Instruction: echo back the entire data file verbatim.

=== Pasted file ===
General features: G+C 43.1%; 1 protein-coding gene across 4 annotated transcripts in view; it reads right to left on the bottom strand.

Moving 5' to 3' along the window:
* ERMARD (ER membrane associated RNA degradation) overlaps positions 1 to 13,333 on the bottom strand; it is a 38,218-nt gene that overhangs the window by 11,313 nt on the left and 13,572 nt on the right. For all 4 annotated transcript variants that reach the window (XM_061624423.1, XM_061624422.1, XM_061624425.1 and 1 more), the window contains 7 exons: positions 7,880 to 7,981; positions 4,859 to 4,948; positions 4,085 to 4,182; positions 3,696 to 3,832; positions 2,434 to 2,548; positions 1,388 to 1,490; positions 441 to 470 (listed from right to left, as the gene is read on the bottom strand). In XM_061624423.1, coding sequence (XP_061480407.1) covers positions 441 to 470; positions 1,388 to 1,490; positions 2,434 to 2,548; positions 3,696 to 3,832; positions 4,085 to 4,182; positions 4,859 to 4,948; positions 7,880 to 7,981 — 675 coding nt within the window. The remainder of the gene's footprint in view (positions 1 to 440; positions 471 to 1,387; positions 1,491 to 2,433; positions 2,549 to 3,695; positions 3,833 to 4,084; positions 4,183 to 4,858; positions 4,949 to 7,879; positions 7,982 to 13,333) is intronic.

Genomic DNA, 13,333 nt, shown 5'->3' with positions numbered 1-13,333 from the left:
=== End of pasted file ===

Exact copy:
General features: G+C 43.1%; 1 protein-coding gene across 4 annotated transcripts in view; it reads right to left on the bottom strand.

Moving 5' to 3' along the window:
* ERMARD (ER membrane associated RNA degradation) overlaps positions 1 to 13,333 on the bottom strand; it is a 38,218-nt gene that overhangs the window by 11,313 nt on the left and 13,572 nt on the right. For all 4 annotated transcript variants that reach the window (XM_061624423.1, XM_061624422.1, XM_061624425.1 and 1 more), the window contains 7 exons: positions 7,880 to 7,981; positions 4,859 to 4,948; positions 4,085 to 4,182; positions 3,696 to 3,832; positions 2,434 to 2,548; positions 1,388 to 1,490; positions 441 to 470 (listed from right to left, as the gene is read on the bottom strand). In XM_061624423.1, coding sequence (XP_061480407.1) covers positions 441 to 470; positions 1,388 to 1,490; positions 2,434 to 2,548; positions 3,696 to 3,832; positions 4,085 to 4,182; positions 4,859 to 4,948; positions 7,880 to 7,981 — 675 coding nt within the window. The remainder of the gene's footprint in view (positions 1 to 440; positions 471 to 1,387; positions 1,491 to 2,433; positions 2,549 to 3,695; positions 3,833 to 4,084; positions 4,183 to 4,858; positions 4,949 to 7,879; positions 7,982 to 13,333) is intronic.

Genomic DNA, 13,333 nt, shown 5'->3' with positions numbered 1-13,333 from the left: